Drawn by storytelling and social justice, journalism was her first love. “It was Woodward and Bernstein—journalism can save the world,” she says. But then she found a better fit in psychology. “I really liked interacting with people,” she says. “It was more meaningful when I did it in a helping context.”
Her parents weren’t pleased when she moved north for graduate school at Yale. “They would have much preferred I stay home,” she says. But her route led her to Edmund W. Gordon, one of the nation’s leading scholars in psychology and African American studies. Gordon, himself, was mentored by sociologist and activist W.E.B. Du Bois.
The Yale professor emeritus describes Cauce as hardworking and known for her kindness and candor. “She has her share of confidence and ego,” says Gordon. “But they are consistently expressed through the demands and expectations she holds of herself in the service of community and other human beings.”
She is arguably the finest student he has had the privilege to teach in his 60-year academic career, says Gordon. “Even in those early days Ana Mari was asking the hard-to-answer questions, and insisting on more than superficial and simplistic answers,” he says.
In 1979, while she was in graduate school, Cauce’s brother, César, a union organizer and civil rights activist, was one of five people killed at an anti-Ku Klux Klan Rally in Greensboro, N.C. His death will always be hard to talk about, she says. “But the moment came last spring when I thought it was important to share.” She told the story during a speech to students to introduce the UW’s Race and Equity Initiative, a project that is personally important to her.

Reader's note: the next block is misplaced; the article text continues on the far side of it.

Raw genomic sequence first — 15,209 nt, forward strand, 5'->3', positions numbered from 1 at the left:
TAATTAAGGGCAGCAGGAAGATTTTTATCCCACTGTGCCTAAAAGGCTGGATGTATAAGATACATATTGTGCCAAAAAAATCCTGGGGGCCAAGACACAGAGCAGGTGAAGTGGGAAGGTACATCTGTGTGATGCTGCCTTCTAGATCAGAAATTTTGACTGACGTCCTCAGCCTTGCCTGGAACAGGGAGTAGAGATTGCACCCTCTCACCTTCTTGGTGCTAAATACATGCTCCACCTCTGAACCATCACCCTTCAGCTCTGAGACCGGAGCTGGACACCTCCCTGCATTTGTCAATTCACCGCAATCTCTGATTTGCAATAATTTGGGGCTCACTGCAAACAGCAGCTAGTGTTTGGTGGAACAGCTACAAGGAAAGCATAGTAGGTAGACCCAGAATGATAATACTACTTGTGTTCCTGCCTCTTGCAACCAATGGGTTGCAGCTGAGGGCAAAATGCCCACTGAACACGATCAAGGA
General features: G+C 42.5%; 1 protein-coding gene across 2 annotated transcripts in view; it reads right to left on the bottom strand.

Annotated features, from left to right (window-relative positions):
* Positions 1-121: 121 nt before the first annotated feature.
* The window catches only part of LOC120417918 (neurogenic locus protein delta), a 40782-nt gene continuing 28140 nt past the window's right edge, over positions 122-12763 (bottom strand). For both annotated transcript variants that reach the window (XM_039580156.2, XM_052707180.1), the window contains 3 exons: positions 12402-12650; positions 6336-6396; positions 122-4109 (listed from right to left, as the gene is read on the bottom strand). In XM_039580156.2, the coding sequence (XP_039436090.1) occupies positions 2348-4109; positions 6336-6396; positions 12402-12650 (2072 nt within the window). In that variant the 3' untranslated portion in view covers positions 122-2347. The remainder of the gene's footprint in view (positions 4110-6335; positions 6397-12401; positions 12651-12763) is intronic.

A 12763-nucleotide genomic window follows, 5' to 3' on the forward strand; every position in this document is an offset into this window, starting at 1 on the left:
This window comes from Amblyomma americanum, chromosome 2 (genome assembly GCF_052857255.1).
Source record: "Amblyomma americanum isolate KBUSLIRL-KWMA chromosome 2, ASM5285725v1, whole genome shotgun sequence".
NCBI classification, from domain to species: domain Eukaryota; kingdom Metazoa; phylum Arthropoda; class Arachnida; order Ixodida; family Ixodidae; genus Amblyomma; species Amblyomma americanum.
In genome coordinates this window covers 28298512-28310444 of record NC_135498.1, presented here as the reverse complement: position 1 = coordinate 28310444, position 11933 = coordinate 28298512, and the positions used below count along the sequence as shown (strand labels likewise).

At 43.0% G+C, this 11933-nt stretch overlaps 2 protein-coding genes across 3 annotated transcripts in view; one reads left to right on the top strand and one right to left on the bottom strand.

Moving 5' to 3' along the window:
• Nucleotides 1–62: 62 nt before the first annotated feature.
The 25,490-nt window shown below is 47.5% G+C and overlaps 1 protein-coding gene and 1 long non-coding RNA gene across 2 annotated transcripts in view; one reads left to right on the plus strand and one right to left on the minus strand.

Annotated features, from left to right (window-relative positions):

Her brother’s death caused her to question her direction: Should she continue in an academic career or follow his lead into activism? “It ended up that the path that I was on was the right one for me and my personality,” she says. “I realized it was the best way for me to play a positive role in the world.”
Cauce came to Seattle in 1986, after graduating from Yale and working briefly at the University of Delaware, with the idea that the Northwest would be a good place to start her career, stay for four or five years, and then “head back east where I belong.” But “the fit was right,” she says. She discovered an affinity for hiking and bird watching. By the time she was awarded tenure in 1990—and bought a house not too far from campus—she knew this was home.
While her primary research focus is on adolescents, particularly ethnic minorities and at-risk youth, she has fashioned a career as a beloved teacher and mentor. “She simply offered every opportunity, stood beside me, and trusted that I would meet the challenge,” says Nancy Gonzales, ’92, associate dean of faculty and professor of psychology at Arizona State University. As one of Cauce’s graduate students, Gonzales once landed a spot on a conference panel with two distinguished scholars. She was feeling relieved that the questions to her, the rookie, had been fairly easy. “Yet just before the session ended, one final hand was raised with the most difficult question,” she says. It was Cauce and “it was directed at me.”